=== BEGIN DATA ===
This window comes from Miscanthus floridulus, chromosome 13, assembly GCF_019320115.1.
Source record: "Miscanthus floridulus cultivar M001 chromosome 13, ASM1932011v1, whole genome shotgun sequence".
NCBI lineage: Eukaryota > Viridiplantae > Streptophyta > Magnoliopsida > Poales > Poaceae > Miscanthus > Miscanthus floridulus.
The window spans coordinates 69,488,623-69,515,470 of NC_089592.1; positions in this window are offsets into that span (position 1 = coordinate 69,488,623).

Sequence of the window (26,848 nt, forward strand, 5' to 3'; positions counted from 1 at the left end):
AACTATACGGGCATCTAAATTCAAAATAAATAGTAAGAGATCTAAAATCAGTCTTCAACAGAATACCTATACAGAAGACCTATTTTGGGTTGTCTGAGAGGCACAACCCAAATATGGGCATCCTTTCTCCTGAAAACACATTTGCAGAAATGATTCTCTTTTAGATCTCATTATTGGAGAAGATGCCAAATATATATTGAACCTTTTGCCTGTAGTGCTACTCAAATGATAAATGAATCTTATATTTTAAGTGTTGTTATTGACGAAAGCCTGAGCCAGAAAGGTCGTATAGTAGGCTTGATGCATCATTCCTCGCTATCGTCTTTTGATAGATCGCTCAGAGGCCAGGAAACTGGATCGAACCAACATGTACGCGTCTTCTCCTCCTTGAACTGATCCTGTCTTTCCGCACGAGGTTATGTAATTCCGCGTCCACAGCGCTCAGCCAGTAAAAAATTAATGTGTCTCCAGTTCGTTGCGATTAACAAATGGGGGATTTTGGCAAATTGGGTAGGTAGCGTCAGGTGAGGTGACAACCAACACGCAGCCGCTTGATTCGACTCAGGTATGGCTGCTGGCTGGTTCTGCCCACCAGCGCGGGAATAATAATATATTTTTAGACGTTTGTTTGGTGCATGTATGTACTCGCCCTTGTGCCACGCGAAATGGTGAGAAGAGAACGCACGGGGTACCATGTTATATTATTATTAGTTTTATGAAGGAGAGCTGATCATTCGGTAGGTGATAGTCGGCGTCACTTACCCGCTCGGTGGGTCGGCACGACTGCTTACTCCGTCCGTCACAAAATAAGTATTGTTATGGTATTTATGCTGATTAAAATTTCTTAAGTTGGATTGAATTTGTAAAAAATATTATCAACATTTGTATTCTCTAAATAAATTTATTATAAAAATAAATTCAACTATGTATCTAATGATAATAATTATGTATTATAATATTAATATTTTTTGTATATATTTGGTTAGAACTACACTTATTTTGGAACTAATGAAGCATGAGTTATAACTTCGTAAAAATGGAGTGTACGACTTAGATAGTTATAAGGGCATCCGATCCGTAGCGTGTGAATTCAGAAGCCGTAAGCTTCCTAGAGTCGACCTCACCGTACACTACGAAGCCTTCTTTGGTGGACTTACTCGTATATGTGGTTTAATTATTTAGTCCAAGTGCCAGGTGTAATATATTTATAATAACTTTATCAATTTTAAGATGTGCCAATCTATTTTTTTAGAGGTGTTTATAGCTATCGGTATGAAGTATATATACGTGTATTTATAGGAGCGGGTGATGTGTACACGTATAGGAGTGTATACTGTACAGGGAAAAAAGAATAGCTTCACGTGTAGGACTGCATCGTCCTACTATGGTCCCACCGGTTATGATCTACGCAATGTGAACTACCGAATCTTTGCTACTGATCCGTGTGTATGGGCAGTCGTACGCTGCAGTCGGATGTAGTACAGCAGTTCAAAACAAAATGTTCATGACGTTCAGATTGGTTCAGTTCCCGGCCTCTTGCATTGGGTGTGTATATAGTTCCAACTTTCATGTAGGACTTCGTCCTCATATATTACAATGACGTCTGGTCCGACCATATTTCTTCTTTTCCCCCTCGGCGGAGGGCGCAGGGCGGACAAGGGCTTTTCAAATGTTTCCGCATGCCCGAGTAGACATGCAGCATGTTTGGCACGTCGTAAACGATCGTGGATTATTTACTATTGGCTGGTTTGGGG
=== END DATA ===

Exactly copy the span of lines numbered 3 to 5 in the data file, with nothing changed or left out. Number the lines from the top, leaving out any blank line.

NCBI lineage: Eukaryota > Viridiplantae > Streptophyta > Magnoliopsida > Poales > Poaceae > Miscanthus > Miscanthus floridulus.
The window spans coordinates 69,488,623-69,515,470 of NC_089592.1; positions in this window are offsets into that span (position 1 = coordinate 69,488,623).

Sequence of the window (26,848 nt, forward strand, 5' to 3'; positions counted from 1 at the left end):